Former £4 billion tech unicorn Hopin has liquidated its UK business as it moves its headquarters to the United States.

The London firm was once the darling of global VCs which pumped hundreds of millions into its virtual events platform during COVID.

However it sold off its virtual events units, the core of its business, to a California tech giant seven months ago. The UK business remained operational with its streaming platforms StreamYard and Streamable, acquired during its boom years, and also launched a new ‘community’ platform called Superwave.

Founder Jonny Boufarhat stood aside as CEO, replaced by chief technology and product officer Badri Rajasekar.

A filing with Companies House revealed that Hopin Limited has entered liquidation. PwC is overseeing the process.

Rajasekar confirmed that Hopin was moving its HQ to Delaware, while claiming that “the business continues to exceed growth expectations”.

In the voluntary liquidation filing, he wrote that “the company will be able to pay off its debts in full”.

Hopin, founded by Boufarhat in 2018, grew at an incredible rate when COVID brought in-person events to a standstill.

Several rounds of funding culminated with an astonishing £288 million Series C round in 2021 – led by Andreessen Horowitz and General Catalyst – which valued the company at around £4bn.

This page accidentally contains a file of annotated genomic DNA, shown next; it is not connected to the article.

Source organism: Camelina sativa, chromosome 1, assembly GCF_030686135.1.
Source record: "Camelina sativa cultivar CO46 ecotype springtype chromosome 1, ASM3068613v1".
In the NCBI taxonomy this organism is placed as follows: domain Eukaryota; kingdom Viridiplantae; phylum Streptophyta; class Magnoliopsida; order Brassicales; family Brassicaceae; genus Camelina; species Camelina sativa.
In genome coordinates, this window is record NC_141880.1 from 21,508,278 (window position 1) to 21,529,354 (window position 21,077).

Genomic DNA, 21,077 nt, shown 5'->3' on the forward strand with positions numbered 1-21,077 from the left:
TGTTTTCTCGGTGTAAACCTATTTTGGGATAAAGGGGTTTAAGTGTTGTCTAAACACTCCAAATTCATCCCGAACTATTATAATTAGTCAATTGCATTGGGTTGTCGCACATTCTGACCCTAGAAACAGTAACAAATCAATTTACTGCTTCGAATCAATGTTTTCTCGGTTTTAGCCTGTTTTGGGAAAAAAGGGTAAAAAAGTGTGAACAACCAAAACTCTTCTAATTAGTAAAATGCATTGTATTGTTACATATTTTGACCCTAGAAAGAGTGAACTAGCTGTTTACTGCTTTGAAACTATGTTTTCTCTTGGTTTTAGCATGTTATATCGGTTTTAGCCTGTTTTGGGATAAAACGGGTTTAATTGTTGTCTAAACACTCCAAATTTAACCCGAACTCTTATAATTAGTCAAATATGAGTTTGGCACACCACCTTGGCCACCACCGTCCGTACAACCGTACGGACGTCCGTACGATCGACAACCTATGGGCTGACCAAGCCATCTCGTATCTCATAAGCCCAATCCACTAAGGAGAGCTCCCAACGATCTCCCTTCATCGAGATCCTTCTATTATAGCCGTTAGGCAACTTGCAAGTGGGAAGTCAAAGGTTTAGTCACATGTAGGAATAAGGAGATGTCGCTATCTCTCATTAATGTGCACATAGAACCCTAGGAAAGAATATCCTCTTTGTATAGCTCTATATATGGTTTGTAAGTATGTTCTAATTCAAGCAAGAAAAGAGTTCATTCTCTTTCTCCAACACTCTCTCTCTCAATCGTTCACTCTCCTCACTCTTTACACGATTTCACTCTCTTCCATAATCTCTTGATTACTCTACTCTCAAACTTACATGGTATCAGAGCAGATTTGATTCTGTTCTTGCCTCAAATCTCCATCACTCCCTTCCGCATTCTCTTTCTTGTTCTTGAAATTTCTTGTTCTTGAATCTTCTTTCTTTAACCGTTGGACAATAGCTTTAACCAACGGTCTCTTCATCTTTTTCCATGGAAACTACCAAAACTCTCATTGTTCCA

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Hopin hosted hundreds of thousands of events on its platform and counted the likes of American Express, The Financial Times and Hewlett Packard as customers. Barely a year after launch it served 85,000 organisations, becoming the fastest-growing startup in Europe as it grew its fully-remote global team to 400.

A string of executive hires and high-profile acquisitions followed, including $250m for live-streaming platform StreamYard as well as video hosting firm Streamable and attendee engagement firm Jamm.

However the rapid decline in virtual events post-pandemic led to several rounds of staff layoffs. 

In August cloud communications firm RingCentral acquired its Events and Session products: Events was the platform for planning and producing virtual and hybrid events, the main portion of the business, while Session developed from Jamm and was used to manage interactive engagement during events. 

Writing candidly in 2020 after a £32m Series A round, Boufarhat revealed how a rare and severe reaction to medication made him “allergic to the world” – and led ultimately to Hopin, which at one point was on course to achieve $100m annual recurring revenue.

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